Obamacare rate change numbers for 2015 are flying around like confetti at Times Square on New Year's Eve. Reports emerged of some insurers hiking premiums by 35% or more. Other news, though, noted insurers dropping rates by as much as 23%.
The truth is that it's still unknown exactly how much rates will change in the second year of operation for the health exchanges established by the Affordable Care Act. Not every state has reported insurers' filings, while some have only reported partial information.
So far, the overall average rate increase for states reporting information is 7.22%. Some states, however, will fare much worse. Here are the five states being slapped with the biggest Obamacare rate hikes thus far, according to a report from PWC identifying insurers' requested rate increases.
If insurers get their way, the average 2015 premium for Arizona residents will be around $331 per month. That's an increase of 11.2% compared to this year. Two health insurers, in particular, appear to be causing many in the Grand Canyon State to pay higher rates than most Americans.
Cigna asked for 2015 premiums over 14% higher on average than current levels. That jump pales in comparison to what Humana (NYSE:HUM) is requesting, though. Humana filed for an average rate increase of over 25%.
Virginians could pay 11.3% more for individual health insurance next year. The average 2015 premium for the state will be $351 per month if insurers' requested rates go through.
One national player operating in the state, WellPoint (NYSE:ANTM), asked to bump rates for its Anthem HealthKeepers plan up by an average of 8.5%. As in Arizona, Humana wants a heftier increase -- with an average jump of more than 22%.
Residents of the Hawkeye State rank third in Obamacare rate increases so far. Premiums could rise by 11.5% on average.
Only two insurers offer plans on the Obamacare health exchange for Iowa: CoOportunity Health and Coventry Health Care. CoOportunity requested an average rate increase of just over 14%. Coventry, which was bought by Aetna (NYSE:AET) in 2013, asked for an average 8.7% premium boost.
Like Iowa, Vermont has only two insurers participating in its state health exchange. Both are also asking for rate increases --- but even higher than Iowa's hikes. They are requesting insurance rate hikes of 12.6% on average next year.
Blue Cross Blue Shield of Vermont, the state's largest health insurer, requested an average premium jump of 9.8%. Meanwhile, MVP Healthcare, a regional health insurance company founded by physicians, filed for an average 15.4% increase.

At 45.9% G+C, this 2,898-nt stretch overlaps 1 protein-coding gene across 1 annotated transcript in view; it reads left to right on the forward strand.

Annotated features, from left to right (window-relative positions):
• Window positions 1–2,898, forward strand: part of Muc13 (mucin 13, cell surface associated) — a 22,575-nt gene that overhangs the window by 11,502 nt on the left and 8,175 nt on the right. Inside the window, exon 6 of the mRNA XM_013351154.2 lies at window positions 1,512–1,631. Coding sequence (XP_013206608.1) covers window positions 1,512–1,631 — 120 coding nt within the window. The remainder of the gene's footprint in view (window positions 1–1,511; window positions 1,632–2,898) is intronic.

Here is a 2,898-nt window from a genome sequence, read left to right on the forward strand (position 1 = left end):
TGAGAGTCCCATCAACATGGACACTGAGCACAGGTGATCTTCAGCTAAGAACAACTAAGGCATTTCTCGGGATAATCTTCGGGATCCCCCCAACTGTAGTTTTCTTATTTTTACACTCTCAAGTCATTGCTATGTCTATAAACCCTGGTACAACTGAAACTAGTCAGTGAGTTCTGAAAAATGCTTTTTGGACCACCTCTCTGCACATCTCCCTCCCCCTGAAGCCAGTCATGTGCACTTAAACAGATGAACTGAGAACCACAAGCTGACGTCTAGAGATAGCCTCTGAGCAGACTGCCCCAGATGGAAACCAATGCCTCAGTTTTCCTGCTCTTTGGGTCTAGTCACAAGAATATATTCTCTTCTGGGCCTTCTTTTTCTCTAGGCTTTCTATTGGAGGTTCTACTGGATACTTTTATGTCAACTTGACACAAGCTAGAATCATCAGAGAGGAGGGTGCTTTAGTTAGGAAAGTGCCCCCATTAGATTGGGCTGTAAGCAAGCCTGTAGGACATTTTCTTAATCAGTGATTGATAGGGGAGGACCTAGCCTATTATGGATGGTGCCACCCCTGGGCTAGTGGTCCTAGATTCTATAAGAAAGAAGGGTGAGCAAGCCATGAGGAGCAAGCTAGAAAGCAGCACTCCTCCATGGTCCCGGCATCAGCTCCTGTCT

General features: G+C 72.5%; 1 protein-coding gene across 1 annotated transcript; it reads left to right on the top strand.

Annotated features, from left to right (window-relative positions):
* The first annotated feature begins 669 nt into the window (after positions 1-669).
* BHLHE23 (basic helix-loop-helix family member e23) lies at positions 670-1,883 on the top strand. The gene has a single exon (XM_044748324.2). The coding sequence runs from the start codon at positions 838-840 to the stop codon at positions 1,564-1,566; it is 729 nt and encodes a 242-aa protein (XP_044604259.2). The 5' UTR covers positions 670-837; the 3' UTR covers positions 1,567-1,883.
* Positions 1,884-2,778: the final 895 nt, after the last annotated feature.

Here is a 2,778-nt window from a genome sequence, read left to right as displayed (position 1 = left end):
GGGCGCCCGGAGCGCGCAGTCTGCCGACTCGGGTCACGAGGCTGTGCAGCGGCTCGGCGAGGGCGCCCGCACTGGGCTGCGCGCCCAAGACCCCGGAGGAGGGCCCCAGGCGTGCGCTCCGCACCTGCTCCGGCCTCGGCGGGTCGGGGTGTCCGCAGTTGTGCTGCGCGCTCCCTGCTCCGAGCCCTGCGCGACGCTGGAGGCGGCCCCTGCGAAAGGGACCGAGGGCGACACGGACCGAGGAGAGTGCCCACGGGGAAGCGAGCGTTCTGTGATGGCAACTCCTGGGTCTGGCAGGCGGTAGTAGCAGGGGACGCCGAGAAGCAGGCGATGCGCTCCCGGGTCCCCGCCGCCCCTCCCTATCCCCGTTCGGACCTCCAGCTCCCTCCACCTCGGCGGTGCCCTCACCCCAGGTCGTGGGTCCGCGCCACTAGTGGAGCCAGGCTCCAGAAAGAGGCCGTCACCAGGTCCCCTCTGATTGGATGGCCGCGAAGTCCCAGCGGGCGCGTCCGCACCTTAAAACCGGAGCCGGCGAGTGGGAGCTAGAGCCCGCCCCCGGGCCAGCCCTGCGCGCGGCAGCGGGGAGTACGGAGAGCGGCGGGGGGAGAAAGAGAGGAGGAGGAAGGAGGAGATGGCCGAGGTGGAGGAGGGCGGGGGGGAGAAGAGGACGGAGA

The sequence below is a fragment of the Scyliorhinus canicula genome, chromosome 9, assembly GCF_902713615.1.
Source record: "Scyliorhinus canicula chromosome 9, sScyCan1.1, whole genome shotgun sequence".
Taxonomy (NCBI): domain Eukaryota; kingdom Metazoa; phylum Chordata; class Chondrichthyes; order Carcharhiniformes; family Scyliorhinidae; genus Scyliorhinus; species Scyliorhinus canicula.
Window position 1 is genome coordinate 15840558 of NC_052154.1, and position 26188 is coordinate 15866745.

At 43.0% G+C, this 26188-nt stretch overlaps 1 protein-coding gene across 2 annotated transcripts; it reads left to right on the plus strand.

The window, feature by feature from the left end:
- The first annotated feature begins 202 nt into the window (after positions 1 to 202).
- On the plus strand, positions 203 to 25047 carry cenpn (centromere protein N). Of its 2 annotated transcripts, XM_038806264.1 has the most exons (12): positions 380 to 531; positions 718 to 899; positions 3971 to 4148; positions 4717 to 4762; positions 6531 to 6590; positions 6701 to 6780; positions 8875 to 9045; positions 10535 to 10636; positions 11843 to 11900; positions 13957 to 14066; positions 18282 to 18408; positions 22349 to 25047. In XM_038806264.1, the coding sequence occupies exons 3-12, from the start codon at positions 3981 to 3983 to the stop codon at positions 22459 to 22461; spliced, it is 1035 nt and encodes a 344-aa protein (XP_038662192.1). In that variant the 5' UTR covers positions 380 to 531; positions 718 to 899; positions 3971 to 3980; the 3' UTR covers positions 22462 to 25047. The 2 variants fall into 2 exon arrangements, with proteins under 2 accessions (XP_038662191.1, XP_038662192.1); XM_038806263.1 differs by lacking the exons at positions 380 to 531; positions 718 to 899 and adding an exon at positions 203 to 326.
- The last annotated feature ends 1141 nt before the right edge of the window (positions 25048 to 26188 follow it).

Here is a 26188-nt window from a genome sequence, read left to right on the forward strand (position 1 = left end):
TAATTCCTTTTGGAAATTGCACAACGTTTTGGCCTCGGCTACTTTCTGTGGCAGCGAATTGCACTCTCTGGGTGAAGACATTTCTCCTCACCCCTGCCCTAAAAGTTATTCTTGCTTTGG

Indiana claims the dubious distinction as the state getting hit by the greatest percent increase in requested rates so far. Hoosier State residents could face premiums more than 15% higher in 2015 than this year.
Physicians Health Plan of Northern Indiana asked for an average rate increase of a whopping 46%, according to the Indiana Business Journal. By comparison, the 9.7% average increase requested by WellPoint's Anthem Blue Cross and Blue Shield seemed nearly small. However, state residents paying $5,935 per person on average in 2015 for an Anthem plan might not see the increase as so minor.
Asking for more, delivering more
While some citizens of these five states probably won't be happy campers as a result of these insurers asking for more money, shareholders of several of the companies are already smiling. 2014 has been a good year for many health insurers.
Three of the publicly traded insurers mentioned have enjoyed stock gains of 20% or more year-to-date. Aetna's stock is up 20%. WellPoint shares have climbed 22% thus far in 2014. Humana, which requested big increases in at least two of the listed states, has seen its stock surge by 24%.
Cigna experienced the most disappointment, only rising by 7%. The insurer's lesser gains can't be blamed on Obamacare, though. Individual insurance just doesn't make up a significant component of Cigna's total revenue.
Humana actually expects to lose money from its Obamacare plans this year. However, the reinsurance and risk corridor provisions of the Affordable Care Act help cushion those losses. Humana stated earlier this year that it expects to receive at least $250 million and perhaps as much as $450 million from the federal government.
As more states report their 2015 rates, the states with the biggest rate increases could change. However, don't expect the health insurers' positive outlooks for 2014 to change all that much.